IFJ and Vintu Foundation grant humanitarian aid to family of murdered Colombian journalist

In the programme of special assistance for families of murdered journalists’, the International Federation of Journalists (IFJ), and Vintu Foundation for Excellency in Education and Journalism, granted financial aid during a year to Hilda Rojas, widow of journalist Néstor Henry Rojas Monje, murdered on December 28, 1991, in Arauca, north eastern Colombia.

The request was submitted by the Corporation of Journalists of Arauca (COPAR), affiliated to the Colombian Federation of Journalists (FECOLPER), organization representing more than 1.000 colleagues in 18 departments of the country.

“On behalf of the journalism community of Arauca, I thank specially the IFJ and of course our organisation, COPAR. If we had not united our efforts led by the IFJ Centre of Solidarity, Ceso FIP, it would have been impossible to mend, at least financially, a death that remains in impunity”, said Henry Colmenares, President of COPAR. “I call upon Colombian authorities to provide a solution and stop the impunity in this case. What we lack is justice”.

The IFJ, the world’s biggest organisation of journalists, with more than 600.000 members in 115 countries and Brussels – based Vintu Foundation, officially launched the special assistance fund to provide humanitarian aid for 10 families of journalists victims of intolerance, on May 3rd, World Press Freedom Day.

The selected recipients come from the Democratic Republic of Congo, Iraq (3 families), Philippines (3 families), Sri Lanka, Venezuela, Zimbabwe and Colombia.

“I thank the kindness of the IFJ to contact me and give us a voice of encouragement”, expressed Hilda on a letter sent to the IFJ Centre of Solidarity in Colombia. “You give me a light of hope, after so many years of hard work as the bread winner of my family”.

Henry Rojas Monje worked for 14 years as EL TIEMPO correspondent in Arauca and also at the radio station Voz del Cinaruco and was the owner of the CONCORDIA FRONTERIZA newspaper. He was the father of four and was in charge of his mother.

The colleague was murdered outside his home by Wilson Daza Rozo and José Alberto Cristiano Riaño, professional soldiers of the XVIII Army Brigade. The murder occurred in front of his 2 year old son. Both criminals are currently in different prisons of the country.

Daza, the soldier who shot Henry, subsequently suffered three murder attempts while serving time in the city of Cúcuta, department of Norte de Santander. During one of the attacks, Daza lost his eyesight.

To this date, the intellectual authors behind Henry’s murder remain unknown.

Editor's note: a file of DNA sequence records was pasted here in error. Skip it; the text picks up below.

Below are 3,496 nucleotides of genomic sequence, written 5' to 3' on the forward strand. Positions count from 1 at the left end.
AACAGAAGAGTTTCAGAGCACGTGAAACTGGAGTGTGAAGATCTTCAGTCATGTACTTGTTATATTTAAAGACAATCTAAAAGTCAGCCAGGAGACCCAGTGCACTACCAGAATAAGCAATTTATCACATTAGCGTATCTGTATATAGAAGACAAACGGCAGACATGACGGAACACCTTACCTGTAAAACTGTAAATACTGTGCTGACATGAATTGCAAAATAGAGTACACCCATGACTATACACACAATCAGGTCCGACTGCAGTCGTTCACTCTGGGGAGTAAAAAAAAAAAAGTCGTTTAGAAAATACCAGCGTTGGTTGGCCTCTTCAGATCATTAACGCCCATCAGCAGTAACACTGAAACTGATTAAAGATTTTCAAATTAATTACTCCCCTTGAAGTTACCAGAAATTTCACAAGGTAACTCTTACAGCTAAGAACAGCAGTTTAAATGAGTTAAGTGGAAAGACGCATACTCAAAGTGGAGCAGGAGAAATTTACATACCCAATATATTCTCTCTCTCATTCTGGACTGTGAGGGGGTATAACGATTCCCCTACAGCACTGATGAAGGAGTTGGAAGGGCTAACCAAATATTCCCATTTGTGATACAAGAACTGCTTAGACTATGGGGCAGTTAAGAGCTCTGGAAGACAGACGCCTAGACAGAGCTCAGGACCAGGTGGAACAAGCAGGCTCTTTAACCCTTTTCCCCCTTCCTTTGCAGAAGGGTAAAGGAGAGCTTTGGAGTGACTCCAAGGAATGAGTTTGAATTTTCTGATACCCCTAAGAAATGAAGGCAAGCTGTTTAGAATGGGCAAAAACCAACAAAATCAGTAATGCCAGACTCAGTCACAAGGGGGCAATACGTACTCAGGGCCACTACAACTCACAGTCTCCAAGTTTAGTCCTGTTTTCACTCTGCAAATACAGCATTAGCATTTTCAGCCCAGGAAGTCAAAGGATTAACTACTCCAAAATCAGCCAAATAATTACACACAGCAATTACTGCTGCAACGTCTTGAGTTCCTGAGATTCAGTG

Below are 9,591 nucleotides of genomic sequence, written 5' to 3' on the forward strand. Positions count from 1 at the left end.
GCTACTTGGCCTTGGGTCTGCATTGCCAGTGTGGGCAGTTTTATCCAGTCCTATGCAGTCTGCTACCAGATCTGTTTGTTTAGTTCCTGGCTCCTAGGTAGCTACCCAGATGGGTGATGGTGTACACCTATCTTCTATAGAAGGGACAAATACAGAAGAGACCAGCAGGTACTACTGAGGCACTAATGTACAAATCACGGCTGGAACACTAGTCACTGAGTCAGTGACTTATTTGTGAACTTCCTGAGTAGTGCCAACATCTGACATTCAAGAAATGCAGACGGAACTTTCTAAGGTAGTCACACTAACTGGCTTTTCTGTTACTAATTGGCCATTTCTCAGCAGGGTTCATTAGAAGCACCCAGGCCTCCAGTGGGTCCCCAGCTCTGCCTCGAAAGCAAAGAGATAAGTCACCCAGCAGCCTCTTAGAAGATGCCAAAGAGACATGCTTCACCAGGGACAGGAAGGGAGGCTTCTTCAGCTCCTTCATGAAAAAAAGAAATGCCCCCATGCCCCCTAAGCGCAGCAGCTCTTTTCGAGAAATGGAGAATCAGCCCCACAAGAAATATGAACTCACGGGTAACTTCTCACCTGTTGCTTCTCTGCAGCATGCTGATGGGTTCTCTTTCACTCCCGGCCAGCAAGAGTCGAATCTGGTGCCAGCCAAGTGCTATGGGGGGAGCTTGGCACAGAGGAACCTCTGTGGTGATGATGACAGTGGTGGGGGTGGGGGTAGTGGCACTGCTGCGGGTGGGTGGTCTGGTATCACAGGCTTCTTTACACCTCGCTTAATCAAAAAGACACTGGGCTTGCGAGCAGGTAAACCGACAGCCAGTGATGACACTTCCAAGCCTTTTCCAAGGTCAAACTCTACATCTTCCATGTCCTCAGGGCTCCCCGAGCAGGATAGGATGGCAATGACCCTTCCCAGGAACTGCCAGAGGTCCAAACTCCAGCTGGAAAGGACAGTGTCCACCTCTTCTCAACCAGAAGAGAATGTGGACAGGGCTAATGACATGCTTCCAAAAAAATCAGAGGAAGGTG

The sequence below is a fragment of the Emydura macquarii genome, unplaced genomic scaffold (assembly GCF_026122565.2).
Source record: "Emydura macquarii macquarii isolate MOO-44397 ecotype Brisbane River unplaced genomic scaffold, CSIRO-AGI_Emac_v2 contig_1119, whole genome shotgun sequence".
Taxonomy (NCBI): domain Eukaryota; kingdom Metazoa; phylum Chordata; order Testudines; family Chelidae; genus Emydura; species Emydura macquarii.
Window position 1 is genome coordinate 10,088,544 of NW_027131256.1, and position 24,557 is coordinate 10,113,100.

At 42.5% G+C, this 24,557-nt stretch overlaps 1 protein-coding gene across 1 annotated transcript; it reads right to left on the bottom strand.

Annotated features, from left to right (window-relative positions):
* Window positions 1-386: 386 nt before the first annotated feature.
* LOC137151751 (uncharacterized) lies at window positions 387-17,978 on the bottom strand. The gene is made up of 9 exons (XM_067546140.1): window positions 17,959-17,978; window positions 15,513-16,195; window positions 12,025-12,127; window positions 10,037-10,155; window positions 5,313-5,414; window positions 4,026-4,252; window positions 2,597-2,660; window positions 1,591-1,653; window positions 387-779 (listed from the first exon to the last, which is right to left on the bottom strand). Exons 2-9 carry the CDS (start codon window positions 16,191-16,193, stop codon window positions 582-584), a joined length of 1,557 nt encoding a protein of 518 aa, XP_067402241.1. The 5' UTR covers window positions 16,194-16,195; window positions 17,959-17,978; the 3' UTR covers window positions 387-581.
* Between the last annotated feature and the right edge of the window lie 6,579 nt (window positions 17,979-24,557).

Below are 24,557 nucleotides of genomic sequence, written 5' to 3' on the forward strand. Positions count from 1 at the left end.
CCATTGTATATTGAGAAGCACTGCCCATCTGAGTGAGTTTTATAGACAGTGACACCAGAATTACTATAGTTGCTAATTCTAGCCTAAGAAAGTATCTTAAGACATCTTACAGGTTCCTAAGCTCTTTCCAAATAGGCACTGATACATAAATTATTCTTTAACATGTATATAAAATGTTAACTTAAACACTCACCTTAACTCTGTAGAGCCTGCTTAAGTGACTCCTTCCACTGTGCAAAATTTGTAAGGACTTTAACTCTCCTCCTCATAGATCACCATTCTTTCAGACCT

“Now that impunity reigning in this crime and in more than 100 cases of Colombian journalists killed is the response of authorities, at least an international aid helps to alleviate the dire economic situation of Henry’s family. Solidarity is exactly one of the reasons behind the existence of the organisations of journalists”, said Eduardo Márquez, FECOLPER President and Ceso FIP Director.

Henry’s family sued the nation over the crime. The Administrative Tribunal of Arauca on February of 1996 condemned the Ministry of Defense for considering the murder occurred as a “consequence of a failure in the service provided by the National Army”, and ordered the State institution to pay 50 million Colombian pesos (Approximately 25.000 USD). The verdict was appealed.

In June of the same year, the file of the case was transferred to the third Section of the State Council located in Bogotá, organism in charge of the appeal. Henry’s relatives denounced the disappearance of fundamental evidence. Due to the mysterious disappearance of the file weighting more than 75 kilograms, a reconstruction of a new file was ordered.

Subsequently, in February of 1997, The Administrative Tribunal of Arauca, once again condemned the Nation and ordered it to pay 117 million Colombian pesos (approximately 58.000 USD) to the Rojas family for material and physical harms caused. The verdict was appealed by the family who stated the sum did not reflect the years of hard work Hilda has gone through to sustain her four children and mother in law.

On April 25 of 2007, The appointed counsellor, Mauricio Fajardo Gómez, informed of his impediment to act in the process. The impediment was accepted on July 19 and notified on the 31st of the same month. Now, another counsellor will be assigned to take over the case.

In 2007, the Henry Rojas case registers 16 years of impunity. The IFJ, CESO FIP and FECOLPER support Henry’s wife, children and colleagues in their call for justice.

Centre of Solidarity – Colombia

FECOLPER represents more than 1000 journalists in 19 departments of Colombia

IFJ represents more than 600.000 journalists in 115 countries